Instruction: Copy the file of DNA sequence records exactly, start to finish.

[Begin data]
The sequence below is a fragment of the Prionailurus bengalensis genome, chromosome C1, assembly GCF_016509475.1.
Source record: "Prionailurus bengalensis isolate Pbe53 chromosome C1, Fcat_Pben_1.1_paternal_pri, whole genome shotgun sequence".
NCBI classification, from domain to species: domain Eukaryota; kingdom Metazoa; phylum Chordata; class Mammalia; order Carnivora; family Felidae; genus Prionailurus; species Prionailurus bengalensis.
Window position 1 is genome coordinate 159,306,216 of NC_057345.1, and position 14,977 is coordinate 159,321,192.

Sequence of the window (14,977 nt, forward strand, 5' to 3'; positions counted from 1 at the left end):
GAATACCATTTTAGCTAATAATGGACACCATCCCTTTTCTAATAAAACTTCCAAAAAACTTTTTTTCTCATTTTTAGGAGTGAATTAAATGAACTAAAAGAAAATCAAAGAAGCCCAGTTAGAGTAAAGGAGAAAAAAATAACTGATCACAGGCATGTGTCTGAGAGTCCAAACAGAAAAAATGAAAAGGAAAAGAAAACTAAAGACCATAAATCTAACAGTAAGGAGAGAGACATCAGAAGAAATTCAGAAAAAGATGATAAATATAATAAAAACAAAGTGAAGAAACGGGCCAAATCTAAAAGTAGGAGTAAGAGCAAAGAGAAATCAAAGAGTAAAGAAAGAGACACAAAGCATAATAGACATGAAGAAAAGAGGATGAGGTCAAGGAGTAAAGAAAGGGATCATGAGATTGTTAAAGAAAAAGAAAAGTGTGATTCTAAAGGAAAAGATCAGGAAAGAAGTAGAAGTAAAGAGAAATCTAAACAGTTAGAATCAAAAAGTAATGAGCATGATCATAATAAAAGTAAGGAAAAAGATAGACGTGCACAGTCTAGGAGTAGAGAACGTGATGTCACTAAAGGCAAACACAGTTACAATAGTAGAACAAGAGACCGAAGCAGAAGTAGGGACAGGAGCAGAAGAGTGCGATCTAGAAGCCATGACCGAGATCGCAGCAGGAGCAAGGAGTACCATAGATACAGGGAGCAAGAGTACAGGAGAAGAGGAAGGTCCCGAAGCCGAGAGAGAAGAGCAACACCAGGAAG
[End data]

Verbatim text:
The sequence below is a fragment of the Prionailurus bengalensis genome, chromosome C1, assembly GCF_016509475.1.
Source record: "Prionailurus bengalensis isolate Pbe53 chromosome C1, Fcat_Pben_1.1_paternal_pri, whole genome shotgun sequence".
NCBI classification, from domain to species: domain Eukaryota; kingdom Metazoa; phylum Chordata; class Mammalia; order Carnivora; family Felidae; genus Prionailurus; species Prionailurus bengalensis.
Window position 1 is genome coordinate 159,306,216 of NC_057345.1, and position 14,977 is coordinate 159,321,192.

Sequence of the window (14,977 nt, forward strand, 5' to 3'; positions counted from 1 at the left end):
GAATACCATTTTAGCTAATAATGGACACCATCCCTTTTCTAATAAAACTTCCAAAAAACTTTTTTTCTCATTTTTAGGAGTGAATTAAATGAACTAAAAGAAAATCAAAGAAGCCCAGTTAGAGTAAAGGAGAAAAAAATAACTGATCACAGGCATGTGTCTGAGAGTCCAAACAGAAAAAATGAAAAGGAAAAGAAAACTAAAGACCATAAATCTAACAGTAAGGAGAGAGACATCAGAAGAAATTCAGAAAAAGATGATAAATATAATAAAAACAAAGTGAAGAAACGGGCCAAATCTAAAAGTAGGAGTAAGAGCAAAGAGAAATCAAAGAGTAAAGAAAGAGACACAAAGCATAATAGACATGAAGAAAAGAGGATGAGGTCAAGGAGTAAAGAAAGGGATCATGAGATTGTTAAAGAAAAAGAAAAGTGTGATTCTAAAGGAAAAGATCAGGAAAGAAGTAGAAGTAAAGAGAAATCTAAACAGTTAGAATCAAAAAGTAATGAGCATGATCATAATAAAAGTAAGGAAAAAGATAGACGTGCACAGTCTAGGAGTAGAGAACGTGATGTCACTAAAGGCAAACACAGTTACAATAGTAGAACAAGAGACCGAAGCAGAAGTAGGGACAGGAGCAGAAGAGTGCGATCTAGAAGCCATGACCGAGATCGCAGCAGGAGCAAGGAGTACCATAGATACAGGGAGCAAGAGTACAGGAGAAGAGGAAGGTCCCGAAGCCGAGAGAGAAGAGCAACACCAGGAAG